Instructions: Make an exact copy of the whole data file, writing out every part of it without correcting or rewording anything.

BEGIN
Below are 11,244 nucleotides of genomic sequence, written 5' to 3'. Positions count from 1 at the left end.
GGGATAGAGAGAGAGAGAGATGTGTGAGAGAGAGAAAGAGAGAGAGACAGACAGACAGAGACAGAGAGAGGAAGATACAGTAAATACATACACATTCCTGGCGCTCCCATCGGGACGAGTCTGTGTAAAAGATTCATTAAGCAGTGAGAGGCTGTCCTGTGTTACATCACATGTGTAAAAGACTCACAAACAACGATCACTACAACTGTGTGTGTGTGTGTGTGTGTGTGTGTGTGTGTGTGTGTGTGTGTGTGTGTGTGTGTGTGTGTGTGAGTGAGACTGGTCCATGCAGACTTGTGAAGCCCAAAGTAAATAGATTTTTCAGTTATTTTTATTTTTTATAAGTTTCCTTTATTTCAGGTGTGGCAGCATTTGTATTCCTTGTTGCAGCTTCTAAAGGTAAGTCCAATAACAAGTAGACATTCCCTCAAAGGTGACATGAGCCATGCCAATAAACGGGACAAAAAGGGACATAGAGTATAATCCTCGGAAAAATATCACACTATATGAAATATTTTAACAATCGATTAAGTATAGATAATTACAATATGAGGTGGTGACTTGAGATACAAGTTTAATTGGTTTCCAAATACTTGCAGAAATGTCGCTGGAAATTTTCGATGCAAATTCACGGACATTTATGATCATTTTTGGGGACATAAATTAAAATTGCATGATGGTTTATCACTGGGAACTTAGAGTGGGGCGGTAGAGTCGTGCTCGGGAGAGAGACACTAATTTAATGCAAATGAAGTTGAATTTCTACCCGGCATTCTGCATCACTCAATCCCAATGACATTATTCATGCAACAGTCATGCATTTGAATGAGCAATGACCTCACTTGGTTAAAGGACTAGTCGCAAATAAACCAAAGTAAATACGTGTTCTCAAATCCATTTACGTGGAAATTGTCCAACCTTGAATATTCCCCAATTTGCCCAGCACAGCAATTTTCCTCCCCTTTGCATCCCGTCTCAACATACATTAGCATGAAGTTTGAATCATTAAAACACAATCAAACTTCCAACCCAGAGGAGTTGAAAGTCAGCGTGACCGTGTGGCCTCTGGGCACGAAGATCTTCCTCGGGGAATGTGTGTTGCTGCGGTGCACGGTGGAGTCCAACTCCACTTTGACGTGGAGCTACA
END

Below are 11,244 nucleotides of genomic sequence, written 5' to 3'. Positions count from 1 at the left end.
GGGATAGAGAGAGAGAGAGATGTGTGAGAGAGAGAAAGAGAGAGAGACAGACAGACAGAGACAGAGAGAGGAAGATACAGTAAATACATACACATTCCTGGCGCTCCCATCGGGACGAGTCTGTGTAAAAGATTCATTAAGCAGTGAGAGGCTGTCCTGTGTTACATCACATGTGTAAAAGACTCACAAACAACGATCACTACAACTGTGTGTGTGTGTGTGTGTGTGTGTGTGTGTGTGTGTGTGTGTGTGTGTGTGTGTGTGTGTGTGTGAGTGAGACTGGTCCATGCAGACTTGTGAAGCCCAAAGTAAATAGATTTTTCAGTTATTTTTATTTTTTATAAGTTTCCTTTATTTCAGGTGTGGCAGCATTTGTATTCCTTGTTGCAGCTTCTAAAGGTAAGTCCAATAACAAGTAGACATTCCCTCAAAGGTGACATGAGCCATGCCAATAAACGGGACAAAAAGGGACATAGAGTATAATCCTCGGAAAAATATCACACTATATGAAATATTTTAACAATCGATTAAGTATAGATAATTACAATATGAGGTGGTGACTTGAGATACAAGTTTAATTGGTTTCCAAATACTTGCAGAAATGTCGCTGGAAATTTTCGATGCAAATTCACGGACATTTATGATCATTTTTGGGGACATAAATTAAAATTGCATGATGGTTTATCACTGGGAACTTAGAGTGGGGCGGTAGAGTCGTGCTCGGGAGAGAGACACTAATTTAATGCAAATGAAGTTGAATTTCTACCCGGCATTCTGCATCACTCAATCCCAATGACATTATTCATGCAACAGTCATGCATTTGAATGAGCAATGACCTCACTTGGTTAAAGGACTAGTCGCAAATAAACCAAAGTAAATACGTGTTCTCAAATCCATTTACGTGGAAATTGTCCAACCTTGAATATTCCCCAATTTGCCCAGCACAGCAATTTTCCTCCCCTTTGCATCCCGTCTCAACATACATTAGCATGAAGTTTGAATCATTAAAACACAATCAAACTTCCAACCCAGAGGAGTTGAAAGTCAGCGTGACCGTGTGGCCTCTGGGCACGAAGATCTTCCTCGGGGAATGTGTGTTGCTGCGGTGCACGGTGGAGTCCAACTCCACTTTGACGTGGAGCTACA